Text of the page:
Rustic Red Snapper
We just love fish and shellfish, the diverse, strange creatures from the planets waters, whether from the great seas or the great lakes to the beautiful rolling rivers of North Carolina, you can’t beat the smell and taste of a freshly caught river trout, salmon or succulent prized ocean oyster.
Having grown up in the North East of England we would visit the beaches of South Shields, Seahouses, Eyemouth off the coast of Scotland, and holiday in my aunties caravan in Warkworth near Amble. Still one of my favorite places to visit each time I go back to England, so many fond and happy memories. At the stalls along the beach we would buy potted shrimp, steamed crab legs, freshly cooked battered fish and chips. My father loved winkles, and it was our job to scarrow the rocks around the beaches and fill our sand buckets with as many as we could physically carry in both hands. He would later get the biggest pan in the caravan, fill it with salted water, bring the water to the boil and tip all the fresh wrinkles into it. Boil for 10 minutes, then drain off the water, tip the cooked wrinkles onto a newspaper covered table, add a sprinkle of salt and black pepper and we would all dig in with our own special pin taken from mam’s dress making box. To tell the truth my mother always gave this a miss, preferring to have a sandwich as we ate all the “snots” as she called them, until we could not eat anymore. FUN TIMES, GOOD TIMES, FAMILY TIMES.
So many people are put off buying, preparing and cooking fish, so here are a few pointers to help you:
The flesh of fish and shellfish are very different to that of animal flesh or poultry. Fish and shellfish are cold blooded as they live their lives at the equivalent of a refrigerator and spoil very quickly unless they a kept alive or kept ice cold.
So buy your fish from a seafood specialist with a high turnover.
Always ask where the fish has come from, the nearer the better, bring along a cooler full of ice to keep the product as cold as possible after buying.
Avoid fish or shellfish with a strong odor, fresh fish smells of the seashore.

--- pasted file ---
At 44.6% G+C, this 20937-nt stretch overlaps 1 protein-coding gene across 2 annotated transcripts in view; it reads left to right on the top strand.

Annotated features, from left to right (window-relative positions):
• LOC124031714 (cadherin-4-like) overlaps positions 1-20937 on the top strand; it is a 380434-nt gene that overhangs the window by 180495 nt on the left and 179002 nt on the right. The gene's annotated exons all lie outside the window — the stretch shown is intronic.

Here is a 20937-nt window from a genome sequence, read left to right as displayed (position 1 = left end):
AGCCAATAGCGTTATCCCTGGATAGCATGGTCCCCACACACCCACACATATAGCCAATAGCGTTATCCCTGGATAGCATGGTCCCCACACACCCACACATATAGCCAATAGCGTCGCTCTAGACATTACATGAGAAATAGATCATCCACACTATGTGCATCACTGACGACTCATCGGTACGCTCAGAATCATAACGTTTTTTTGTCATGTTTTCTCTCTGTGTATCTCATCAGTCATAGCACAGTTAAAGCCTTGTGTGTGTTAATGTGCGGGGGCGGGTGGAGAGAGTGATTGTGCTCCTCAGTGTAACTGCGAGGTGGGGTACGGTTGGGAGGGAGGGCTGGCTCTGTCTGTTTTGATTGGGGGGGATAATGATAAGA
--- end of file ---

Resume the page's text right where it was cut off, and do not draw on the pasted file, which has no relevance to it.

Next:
Choose whole fish if you can, then have the market clean and portion it for you. Look for glossy, taut-looking skin, bright full eyes, red inner gills.
For shellfish choose live lobsters and crabs that look lively when touched or handled.
Clams, mussels and oysters that are stored in a shallow tank, not completely submerged in water or in a plastic bag. The shells should be closed, if open tap the shell and it should close, if it doesn’t then toss it out as the mollusc is dead.
Preshucked oysters whose surrounding liquid is clear, scallops that are slightly off-white to slightly orange and not to glossy, very white, glossy scallops have been treated with chemicals.
Squid and octopus are normally frozen and thawed, buy small as these are more tender and easier to cook.
Always store fish and shellfish on crushed ice in the refrigerator and use as soon as possible.
To prepare fish always clean thoroughly, remove any scales, trim off any inner organs from the belly, remove as many bones as you can and rewash and pat dry.
Shellfish, if frozen allow to defrost in the refrigerator overnight, scrub the shells with a brush to remove any grit or slime.
Remove the vein in shrimp and lobster tails, this is the digestive tract of the creature, do not eat it.
Fish and shellfish are typically cooked at 120’F to 140’F (50 to 60’C) just until done.
Fish and shellfish are generally a very lean high protein low calorie food with outstanding health benefits. As I’m using red snapper in this recipe let’s talk about white flesh fish. One 3oz portion of white fish generally provides about 20gms of lean protein for less than 100 calories. Rich in B vitamins that 3oz portion provides about half of the daily value of this vital nutrient along with the trace mineral selenium which as we know is a cancer fighting mineral.
We as a family eat fish at least twice a week, some times more depending on the season. In the spring and summer it’s always a lite dinner that can be enjoyed on numerous occasions during the week. Here’s a quick and easy recipe to try at home, I’m using red snapper in this recipe but try any fish that you like, give it a try and see what you think, enjoy!
Rustic Red Snapper
1 tablespoon extra-virgin olive oil
1 small Vidalia onion, peeled and chopped
1 tablespoon fresh oregano, chopped
1 tablespoon fresh basil, chopped
6 garlic cloves, peeled and sliced
4x 6-ounce red snapper fillets
Sea salt & freshly ground black pepper
1/3 cup vermouth or dry white wine
1/3 cup low sodium fish stock or chicken stock
1 teaspoon capers, drained and rinsed
1 large heirloom tomato, cored and sliced
6 each green and black olives, rinsed, pitted and chopped
A few small basil leaves for garnish
How To Make:
- Take a large skillet and add the oil, place over a medium heat and add the onions, oregano, basil, and garlic slices. Cook without coloring for 2 to 3 minutes.
- Season the sea bass with salt and pepper, place into the skillet along with the vermouth and stock, bring to a simmer. Add the capers, tomatoes and olives, cover with a lid and gently cook for 5 to 6 minutes or until the fish is cooked to your desired degree of doneness.
- Just before serving scatter over the baby basil leaves. Serve with couscous, a simple side salad or a thick slice of warm crusty whole-wheat bread to soak up all the lovely cooking juices.